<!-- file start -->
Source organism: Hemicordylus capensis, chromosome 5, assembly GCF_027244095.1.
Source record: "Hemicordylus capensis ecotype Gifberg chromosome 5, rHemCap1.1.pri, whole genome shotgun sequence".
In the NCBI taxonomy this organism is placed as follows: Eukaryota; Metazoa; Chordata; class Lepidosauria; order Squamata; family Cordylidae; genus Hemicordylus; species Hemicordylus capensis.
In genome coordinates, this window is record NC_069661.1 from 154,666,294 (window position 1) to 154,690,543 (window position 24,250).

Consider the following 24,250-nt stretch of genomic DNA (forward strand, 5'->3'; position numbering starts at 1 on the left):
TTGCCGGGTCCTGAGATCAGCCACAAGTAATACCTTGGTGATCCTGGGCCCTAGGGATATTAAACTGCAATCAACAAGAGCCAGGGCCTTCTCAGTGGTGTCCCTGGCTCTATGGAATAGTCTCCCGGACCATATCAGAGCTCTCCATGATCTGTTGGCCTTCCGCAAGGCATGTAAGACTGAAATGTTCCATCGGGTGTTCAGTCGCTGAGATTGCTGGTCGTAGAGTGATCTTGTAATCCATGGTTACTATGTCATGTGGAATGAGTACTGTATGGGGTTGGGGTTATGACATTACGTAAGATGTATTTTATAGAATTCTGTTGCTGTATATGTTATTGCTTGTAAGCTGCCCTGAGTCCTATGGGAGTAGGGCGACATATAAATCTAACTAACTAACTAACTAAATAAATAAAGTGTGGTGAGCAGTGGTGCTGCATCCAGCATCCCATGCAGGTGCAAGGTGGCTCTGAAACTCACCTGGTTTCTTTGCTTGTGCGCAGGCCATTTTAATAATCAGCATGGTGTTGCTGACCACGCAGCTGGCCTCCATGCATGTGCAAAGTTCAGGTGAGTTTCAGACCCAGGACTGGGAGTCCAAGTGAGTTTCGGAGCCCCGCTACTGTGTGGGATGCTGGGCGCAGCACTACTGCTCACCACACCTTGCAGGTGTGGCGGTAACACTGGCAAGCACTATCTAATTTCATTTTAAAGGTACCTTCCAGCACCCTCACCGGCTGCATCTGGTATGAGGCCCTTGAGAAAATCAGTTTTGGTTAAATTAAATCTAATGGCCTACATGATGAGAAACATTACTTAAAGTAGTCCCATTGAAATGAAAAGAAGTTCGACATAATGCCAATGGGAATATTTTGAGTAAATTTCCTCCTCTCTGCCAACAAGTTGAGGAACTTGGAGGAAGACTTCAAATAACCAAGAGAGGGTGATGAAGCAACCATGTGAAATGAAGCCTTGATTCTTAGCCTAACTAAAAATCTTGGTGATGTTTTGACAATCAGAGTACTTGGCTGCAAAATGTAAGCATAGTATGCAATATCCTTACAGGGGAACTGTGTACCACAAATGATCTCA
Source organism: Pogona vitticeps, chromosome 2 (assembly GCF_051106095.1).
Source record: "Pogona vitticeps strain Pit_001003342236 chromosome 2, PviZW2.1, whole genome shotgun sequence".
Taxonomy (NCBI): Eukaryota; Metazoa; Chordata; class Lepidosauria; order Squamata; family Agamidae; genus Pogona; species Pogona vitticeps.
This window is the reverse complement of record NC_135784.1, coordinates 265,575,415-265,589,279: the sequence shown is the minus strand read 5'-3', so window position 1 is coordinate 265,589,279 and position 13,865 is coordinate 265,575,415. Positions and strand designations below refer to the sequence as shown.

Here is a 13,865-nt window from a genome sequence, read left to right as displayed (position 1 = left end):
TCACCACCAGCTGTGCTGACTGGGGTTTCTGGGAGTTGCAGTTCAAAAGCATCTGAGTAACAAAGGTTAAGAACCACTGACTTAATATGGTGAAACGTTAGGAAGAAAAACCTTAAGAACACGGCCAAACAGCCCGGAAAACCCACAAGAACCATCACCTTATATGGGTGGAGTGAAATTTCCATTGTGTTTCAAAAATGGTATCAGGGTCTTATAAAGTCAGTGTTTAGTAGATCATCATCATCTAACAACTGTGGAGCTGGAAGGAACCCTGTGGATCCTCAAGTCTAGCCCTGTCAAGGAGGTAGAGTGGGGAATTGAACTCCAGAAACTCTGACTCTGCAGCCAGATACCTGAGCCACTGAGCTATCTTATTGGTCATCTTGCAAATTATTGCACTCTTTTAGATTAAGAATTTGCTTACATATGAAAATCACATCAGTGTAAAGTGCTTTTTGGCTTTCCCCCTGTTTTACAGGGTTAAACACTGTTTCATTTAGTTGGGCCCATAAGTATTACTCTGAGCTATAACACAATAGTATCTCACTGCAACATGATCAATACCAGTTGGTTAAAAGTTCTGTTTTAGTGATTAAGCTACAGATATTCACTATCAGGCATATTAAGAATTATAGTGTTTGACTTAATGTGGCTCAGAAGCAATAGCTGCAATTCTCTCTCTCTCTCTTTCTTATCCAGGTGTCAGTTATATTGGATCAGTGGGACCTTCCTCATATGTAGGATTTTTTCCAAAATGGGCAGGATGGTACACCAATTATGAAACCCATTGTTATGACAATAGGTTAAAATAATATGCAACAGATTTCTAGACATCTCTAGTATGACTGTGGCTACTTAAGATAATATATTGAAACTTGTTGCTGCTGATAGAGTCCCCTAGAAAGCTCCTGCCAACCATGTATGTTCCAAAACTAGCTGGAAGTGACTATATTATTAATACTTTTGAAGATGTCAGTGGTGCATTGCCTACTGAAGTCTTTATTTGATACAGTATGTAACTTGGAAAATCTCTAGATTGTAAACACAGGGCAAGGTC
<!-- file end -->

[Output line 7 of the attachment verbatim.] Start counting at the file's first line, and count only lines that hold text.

Source organism: Pogona vitticeps, chromosome 2 (assembly GCF_051106095.1).